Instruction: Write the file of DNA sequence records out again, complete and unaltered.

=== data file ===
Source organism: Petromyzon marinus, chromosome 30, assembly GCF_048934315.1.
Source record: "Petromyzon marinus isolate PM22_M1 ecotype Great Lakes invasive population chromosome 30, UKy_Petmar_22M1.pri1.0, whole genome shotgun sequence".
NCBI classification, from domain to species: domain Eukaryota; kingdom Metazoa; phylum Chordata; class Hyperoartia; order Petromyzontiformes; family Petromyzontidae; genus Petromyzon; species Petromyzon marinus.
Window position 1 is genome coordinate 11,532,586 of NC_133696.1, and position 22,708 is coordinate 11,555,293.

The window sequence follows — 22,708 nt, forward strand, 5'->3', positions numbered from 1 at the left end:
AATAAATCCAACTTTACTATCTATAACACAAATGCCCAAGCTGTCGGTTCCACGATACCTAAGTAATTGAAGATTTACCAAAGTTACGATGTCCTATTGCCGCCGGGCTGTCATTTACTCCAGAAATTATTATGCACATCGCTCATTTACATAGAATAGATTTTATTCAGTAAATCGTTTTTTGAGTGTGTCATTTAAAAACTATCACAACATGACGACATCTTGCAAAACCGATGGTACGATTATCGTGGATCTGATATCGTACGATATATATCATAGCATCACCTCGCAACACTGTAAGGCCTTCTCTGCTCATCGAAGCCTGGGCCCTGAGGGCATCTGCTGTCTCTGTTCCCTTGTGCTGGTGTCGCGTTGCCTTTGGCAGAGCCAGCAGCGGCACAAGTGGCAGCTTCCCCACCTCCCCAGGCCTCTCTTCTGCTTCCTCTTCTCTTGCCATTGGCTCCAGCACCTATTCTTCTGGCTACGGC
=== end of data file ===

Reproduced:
Source organism: Petromyzon marinus, chromosome 30, assembly GCF_048934315.1.
Source record: "Petromyzon marinus isolate PM22_M1 ecotype Great Lakes invasive population chromosome 30, UKy_Petmar_22M1.pri1.0, whole genome shotgun sequence".
NCBI classification, from domain to species: domain Eukaryota; kingdom Metazoa; phylum Chordata; class Hyperoartia; order Petromyzontiformes; family Petromyzontidae; genus Petromyzon; species Petromyzon marinus.
Window position 1 is genome coordinate 11,532,586 of NC_133696.1, and position 22,708 is coordinate 11,555,293.

The window sequence follows — 22,708 nt, forward strand, 5'->3', positions numbered from 1 at the left end:
AATAAATCCAACTTTACTATCTATAACACAAATGCCCAAGCTGTCGGTTCCACGATACCTAAGTAATTGAAGATTTACCAAAGTTACGATGTCCTATTGCCGCCGGGCTGTCATTTACTCCAGAAATTATTATGCACATCGCTCATTTACATAGAATAGATTTTATTCAGTAAATCGTTTTTTGAGTGTGTCATTTAAAAACTATCACAACATGACGACATCTTGCAAAACCGATGGTACGATTATCGTGGATCTGATATCGTACGATATATATCATAGCATCACCTCGCAACACTGTAAGGCCTTCTCTGCTCATCGAAGCCTGGGCCCTGAGGGCATCTGCTGTCTCTGTTCCCTTGTGCTGGTGTCGCGTTGCCTTTGGCAGAGCCAGCAGCGGCACAAGTGGCAGCTTCCCCACCTCCCCAGGCCTCTCTTCTGCTTCCTCTTCTCTTGCCATTGGCTCCAGCACCTATTCTTCTGGCTACGGC